Children's cartoons, often seen as innocent films about royalty and furry animals, are "rife with on-screen death and murder," a new study finds.
The significant characters in kids' animated films are 2.5 times more likely to die than those in adult dramas, researchers found. And the victims of those deaths in cartoons are five times more likely to be parents.
"Just because a film has a cute clownfish, a princess or a beautiful baby deer as its main character doesn’t necessarily mean that there won't be murder and mayhem," said the study's lead researcher, Ian Colman, an associate professor of epidemiology at the University of Ottawa, in Canada.
Colman decided to analyze cartoon fatalities after realizing that many of the cartoon movies he watched with his young children had troubling deaths, he said. [Infographic: Deaths in Cartoon Movies Vs. Adult Drama]
For instance, in "The Land Before Time," an animated film about dinosaurs, "the mother of the main character gets savagely attacked and killed by a Tyrannosaurus Rex in the first 5 minutes," Colman told Live Science. "At that point, my daughter was completely hysterical and was begging me to stop the film."
Colman and his colleagues identified the 45 children's animated films with the highest box office grosses and recorded how long into the films the key characters died, their roles in the movie and how they died.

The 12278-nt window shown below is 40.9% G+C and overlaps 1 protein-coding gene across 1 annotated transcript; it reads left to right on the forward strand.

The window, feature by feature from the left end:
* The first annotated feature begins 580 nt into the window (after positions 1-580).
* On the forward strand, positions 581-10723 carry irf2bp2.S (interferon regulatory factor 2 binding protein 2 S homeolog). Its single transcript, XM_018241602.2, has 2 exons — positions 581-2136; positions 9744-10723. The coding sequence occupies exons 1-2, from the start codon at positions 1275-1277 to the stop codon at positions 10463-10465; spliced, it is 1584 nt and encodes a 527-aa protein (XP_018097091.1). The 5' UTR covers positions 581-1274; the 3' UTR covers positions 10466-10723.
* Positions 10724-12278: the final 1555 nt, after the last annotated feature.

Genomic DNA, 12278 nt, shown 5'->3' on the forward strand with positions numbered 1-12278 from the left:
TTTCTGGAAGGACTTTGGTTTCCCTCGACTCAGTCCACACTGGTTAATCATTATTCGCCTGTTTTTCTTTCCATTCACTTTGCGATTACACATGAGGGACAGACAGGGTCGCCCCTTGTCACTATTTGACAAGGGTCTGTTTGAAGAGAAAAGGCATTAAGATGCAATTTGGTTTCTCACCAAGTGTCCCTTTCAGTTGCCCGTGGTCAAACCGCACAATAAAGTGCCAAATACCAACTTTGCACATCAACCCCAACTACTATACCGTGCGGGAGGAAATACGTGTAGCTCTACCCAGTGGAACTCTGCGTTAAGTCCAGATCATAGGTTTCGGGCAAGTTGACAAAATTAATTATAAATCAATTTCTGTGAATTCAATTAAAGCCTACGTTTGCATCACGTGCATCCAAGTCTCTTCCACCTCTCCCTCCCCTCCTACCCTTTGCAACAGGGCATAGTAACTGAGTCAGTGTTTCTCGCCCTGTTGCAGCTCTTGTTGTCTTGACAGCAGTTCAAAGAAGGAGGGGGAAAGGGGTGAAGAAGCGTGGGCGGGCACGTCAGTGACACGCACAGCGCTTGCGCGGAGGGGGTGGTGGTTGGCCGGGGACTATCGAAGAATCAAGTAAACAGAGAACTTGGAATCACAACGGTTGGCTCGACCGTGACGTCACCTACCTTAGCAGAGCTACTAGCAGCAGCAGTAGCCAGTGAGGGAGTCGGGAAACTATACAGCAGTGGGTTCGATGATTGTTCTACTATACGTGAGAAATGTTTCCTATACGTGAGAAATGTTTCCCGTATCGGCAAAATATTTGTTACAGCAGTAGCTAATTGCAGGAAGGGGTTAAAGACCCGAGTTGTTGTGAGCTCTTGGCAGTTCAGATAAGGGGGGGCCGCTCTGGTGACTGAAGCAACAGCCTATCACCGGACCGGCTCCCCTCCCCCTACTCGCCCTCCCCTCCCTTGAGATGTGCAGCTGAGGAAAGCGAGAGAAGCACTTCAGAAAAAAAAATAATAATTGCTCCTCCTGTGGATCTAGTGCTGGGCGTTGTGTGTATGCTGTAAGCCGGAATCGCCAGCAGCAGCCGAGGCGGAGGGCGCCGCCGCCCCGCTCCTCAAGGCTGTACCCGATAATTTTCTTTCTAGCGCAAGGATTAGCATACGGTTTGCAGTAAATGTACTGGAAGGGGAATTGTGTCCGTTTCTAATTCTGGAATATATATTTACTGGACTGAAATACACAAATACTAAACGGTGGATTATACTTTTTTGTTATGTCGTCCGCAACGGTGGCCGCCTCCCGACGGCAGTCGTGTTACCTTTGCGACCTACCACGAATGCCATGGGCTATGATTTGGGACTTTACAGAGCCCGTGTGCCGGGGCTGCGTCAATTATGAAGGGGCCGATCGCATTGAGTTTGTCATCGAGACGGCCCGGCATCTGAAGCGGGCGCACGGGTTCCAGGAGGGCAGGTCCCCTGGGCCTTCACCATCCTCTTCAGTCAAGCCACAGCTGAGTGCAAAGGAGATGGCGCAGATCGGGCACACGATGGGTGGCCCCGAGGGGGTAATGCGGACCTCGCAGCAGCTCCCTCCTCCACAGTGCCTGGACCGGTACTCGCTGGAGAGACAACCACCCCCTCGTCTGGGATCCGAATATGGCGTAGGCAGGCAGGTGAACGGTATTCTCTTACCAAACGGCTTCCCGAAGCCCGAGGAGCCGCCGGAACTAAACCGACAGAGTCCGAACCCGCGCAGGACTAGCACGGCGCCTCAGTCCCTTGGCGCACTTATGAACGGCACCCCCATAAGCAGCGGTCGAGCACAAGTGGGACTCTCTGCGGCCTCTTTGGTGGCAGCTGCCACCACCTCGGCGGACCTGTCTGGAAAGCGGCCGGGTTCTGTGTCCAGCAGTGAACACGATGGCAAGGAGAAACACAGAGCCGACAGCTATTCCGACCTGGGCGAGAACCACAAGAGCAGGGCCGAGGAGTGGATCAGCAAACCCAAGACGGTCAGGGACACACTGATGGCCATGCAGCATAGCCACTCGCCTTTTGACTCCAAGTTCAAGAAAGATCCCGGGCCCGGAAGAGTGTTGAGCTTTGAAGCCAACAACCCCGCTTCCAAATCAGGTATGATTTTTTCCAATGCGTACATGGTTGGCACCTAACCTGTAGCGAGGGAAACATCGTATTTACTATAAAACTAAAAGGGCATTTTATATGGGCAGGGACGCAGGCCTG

For comparison, the researchers matched each cartoon with the two top-grossing films for adults from the same year, including horror films such as "The Exorcism of Emily Rose" and "What Lies Beneath," and thrillers, including "Pulp Fiction" and "Black Swan."
Cartoon characters have lousy life expectancies, they found. Two-thirds of the cartoons depicted a death, compared with half of the adult dramas. In cartoons, most characters die from animal attacks and falls from high places, whereas common causes of death in other films were gunshots, car accidents and illnesses.
But not all deaths were accidental. Cartoon characters were 2.8 times more likely to be murdered than their counterparts in films for adults, the researchers found. Many of those deaths happen to parents, turning the main characters into orphans, Colman found. But that could be a useful plot point, he added.
The study was published Tuesday (Dec. 16) in the special Christmas edition of the BMJ, a more lighthearted issue of the typically serious medical journal.
— Laura Geggel, Live Science
This is a condensed version of a report from Live Science. Read the full report. Follow Laura Geggel on Twitter @LauraGeggel. Follow Live Science @livescience, Facebook & Google+.